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Chemists tapping birches for 'white gold'
DULUTH, Minn. -- Chemist Pavel Krasutsky calls it nature's "white gold."
Betulin, a powdery substance in the outer bark of the birch tree, has been shown to help wounds heal faster and cut inflammation.
Many cosmetic companies, touting it as a skin toner and restorer, add birch bark extract to various products. And a birch bark compound, betulinic acid, is being tested as a treatment for melanoma and other serious diseases.
Yet despite its medicinal potentials, the white bark is usually burned once the birch trees are harvested for lumber.
"This is a miracle which nature synthesized for us and we are burning this miracle like cheap fuel," Krasutsky said.
But that's changing, thanks to a partnership between a paper company, an energy company and University of Minnesota-Duluth's Natural Resources Research Institute, which houses Krasutsky's laboratory.
NaturNorth Technologies, formed in 2000 by NRRI, Potlatch Corp. and Synertec, has developed a patented process to cost-effectively isolate pure betulin and other compounds from birch bark in large quantities. Building on university research, NaturNorth scientists also have patented a way to convert betulin to betulinic acid.
The partners are hoping the demand for birch bark compound will grow and turn their venture into a profitable one.
Potlatch, a wood products and paper producer, can contribute raw material -- at least 100,000 pounds of birch bark daily. The bark yields about 10 percent betulin, "so we literally can get tons of this stuff a day," said Robert Carlson, a university chemistry professor who is working on the project.
Once the compounds are isolated, scientists can produce new derivatives to expand the range of potential uses. That's how NaturNorth creates betulinic acid from betulin.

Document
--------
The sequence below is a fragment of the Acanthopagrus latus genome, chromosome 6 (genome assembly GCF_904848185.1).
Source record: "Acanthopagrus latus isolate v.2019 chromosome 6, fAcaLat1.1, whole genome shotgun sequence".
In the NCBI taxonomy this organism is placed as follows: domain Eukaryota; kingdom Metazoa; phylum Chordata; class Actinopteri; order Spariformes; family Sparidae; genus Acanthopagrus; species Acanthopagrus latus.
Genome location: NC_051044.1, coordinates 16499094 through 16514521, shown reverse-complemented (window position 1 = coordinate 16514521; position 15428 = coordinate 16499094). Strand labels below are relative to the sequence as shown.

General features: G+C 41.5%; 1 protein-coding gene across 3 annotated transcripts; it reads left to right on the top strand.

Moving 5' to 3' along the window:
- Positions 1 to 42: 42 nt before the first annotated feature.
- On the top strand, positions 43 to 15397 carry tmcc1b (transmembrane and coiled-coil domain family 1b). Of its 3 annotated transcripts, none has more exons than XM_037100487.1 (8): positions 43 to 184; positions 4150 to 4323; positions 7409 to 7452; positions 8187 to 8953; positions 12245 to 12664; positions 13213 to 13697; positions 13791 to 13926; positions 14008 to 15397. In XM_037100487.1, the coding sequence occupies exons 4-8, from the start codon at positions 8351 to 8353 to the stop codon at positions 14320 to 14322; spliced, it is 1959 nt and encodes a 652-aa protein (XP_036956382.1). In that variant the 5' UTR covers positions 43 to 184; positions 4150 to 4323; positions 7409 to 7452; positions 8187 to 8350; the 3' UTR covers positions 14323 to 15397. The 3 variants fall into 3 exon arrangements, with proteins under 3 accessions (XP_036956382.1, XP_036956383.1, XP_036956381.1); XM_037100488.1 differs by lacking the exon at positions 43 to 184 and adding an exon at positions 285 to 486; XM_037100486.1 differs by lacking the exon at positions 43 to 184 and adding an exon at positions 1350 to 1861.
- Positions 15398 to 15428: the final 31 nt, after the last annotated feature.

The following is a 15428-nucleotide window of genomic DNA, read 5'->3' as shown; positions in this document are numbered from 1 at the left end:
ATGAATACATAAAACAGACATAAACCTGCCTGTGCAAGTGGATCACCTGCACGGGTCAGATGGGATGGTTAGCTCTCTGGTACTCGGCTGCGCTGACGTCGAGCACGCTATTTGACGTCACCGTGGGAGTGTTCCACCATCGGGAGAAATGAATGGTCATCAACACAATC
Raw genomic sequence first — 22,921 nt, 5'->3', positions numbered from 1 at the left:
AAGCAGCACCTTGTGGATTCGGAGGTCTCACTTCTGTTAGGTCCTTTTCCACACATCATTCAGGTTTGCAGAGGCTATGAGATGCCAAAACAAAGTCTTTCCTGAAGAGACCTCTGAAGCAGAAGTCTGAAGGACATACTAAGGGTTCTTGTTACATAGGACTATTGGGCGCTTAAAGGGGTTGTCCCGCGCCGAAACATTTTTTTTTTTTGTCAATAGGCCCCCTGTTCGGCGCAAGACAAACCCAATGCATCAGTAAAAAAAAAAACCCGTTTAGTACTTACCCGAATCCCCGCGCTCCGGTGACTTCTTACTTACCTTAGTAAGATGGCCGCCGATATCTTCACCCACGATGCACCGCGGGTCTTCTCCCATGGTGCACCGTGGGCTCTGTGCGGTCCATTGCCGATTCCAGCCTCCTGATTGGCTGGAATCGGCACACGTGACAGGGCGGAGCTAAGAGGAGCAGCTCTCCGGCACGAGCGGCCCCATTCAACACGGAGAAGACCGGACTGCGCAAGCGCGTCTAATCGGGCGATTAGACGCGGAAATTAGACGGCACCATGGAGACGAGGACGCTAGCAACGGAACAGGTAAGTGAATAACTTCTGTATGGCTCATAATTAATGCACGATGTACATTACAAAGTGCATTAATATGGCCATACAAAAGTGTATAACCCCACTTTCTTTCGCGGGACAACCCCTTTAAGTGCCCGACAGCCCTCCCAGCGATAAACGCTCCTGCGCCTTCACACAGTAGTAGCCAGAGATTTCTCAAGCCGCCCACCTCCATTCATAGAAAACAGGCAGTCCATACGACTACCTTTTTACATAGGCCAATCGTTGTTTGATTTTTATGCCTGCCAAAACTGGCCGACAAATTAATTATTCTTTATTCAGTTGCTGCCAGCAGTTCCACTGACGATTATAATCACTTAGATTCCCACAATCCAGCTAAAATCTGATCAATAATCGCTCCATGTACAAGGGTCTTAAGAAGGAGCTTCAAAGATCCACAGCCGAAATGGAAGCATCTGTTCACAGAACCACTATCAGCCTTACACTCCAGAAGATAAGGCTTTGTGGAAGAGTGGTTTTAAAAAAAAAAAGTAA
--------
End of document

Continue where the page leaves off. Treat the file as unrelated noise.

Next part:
Betulinic acid has been explored as a potential treatment for skin cancer for more than a decade. Betulin, its derivatives and other birch bark compounds also are being tested for effectiveness in treating HIV, the virus that causes AIDS, and respiratory syncytial virus, which can cause severe cold-like symptoms and pneumonia.
The bark compounds and derivatives also are being tested for effectiveness in crop disease management and preventing fungus growth on golf course turf.
In addition to their other patents, Carlson, Krasutsky and colleagues have patented the use of betulin to treat the blisters caused by herpes, and have other patent applications pending.
Carlson said NaturNorth hopes to supply betulinic acid and its derivatives to other scientists doing clinical tests on disease treatments, and, ultimately -- if the tests are successful -- becoming the supplier when the products are commercialized.
No human testing has been conducted yet on betulinic acid as a treatment for melanoma, HIV or RSV, he said, but those tests are planned once researchers get regulatory approval.
A Russian company, Birch World Ltd. of Moscow, also has developed a method of isolating betulin from birch bark and has been producing commercial quantities for nine months, said company vice president V. Vdovenko. Birch World sells cosmetics and food supplements containing betulin in Europe and Japan, but has no North American customers, he said.
NaturNorth isn't looking for big profits anytime soon. Gibson said the company expects it will take five to 10 years before it's generating as much as $10 million in annual revenue.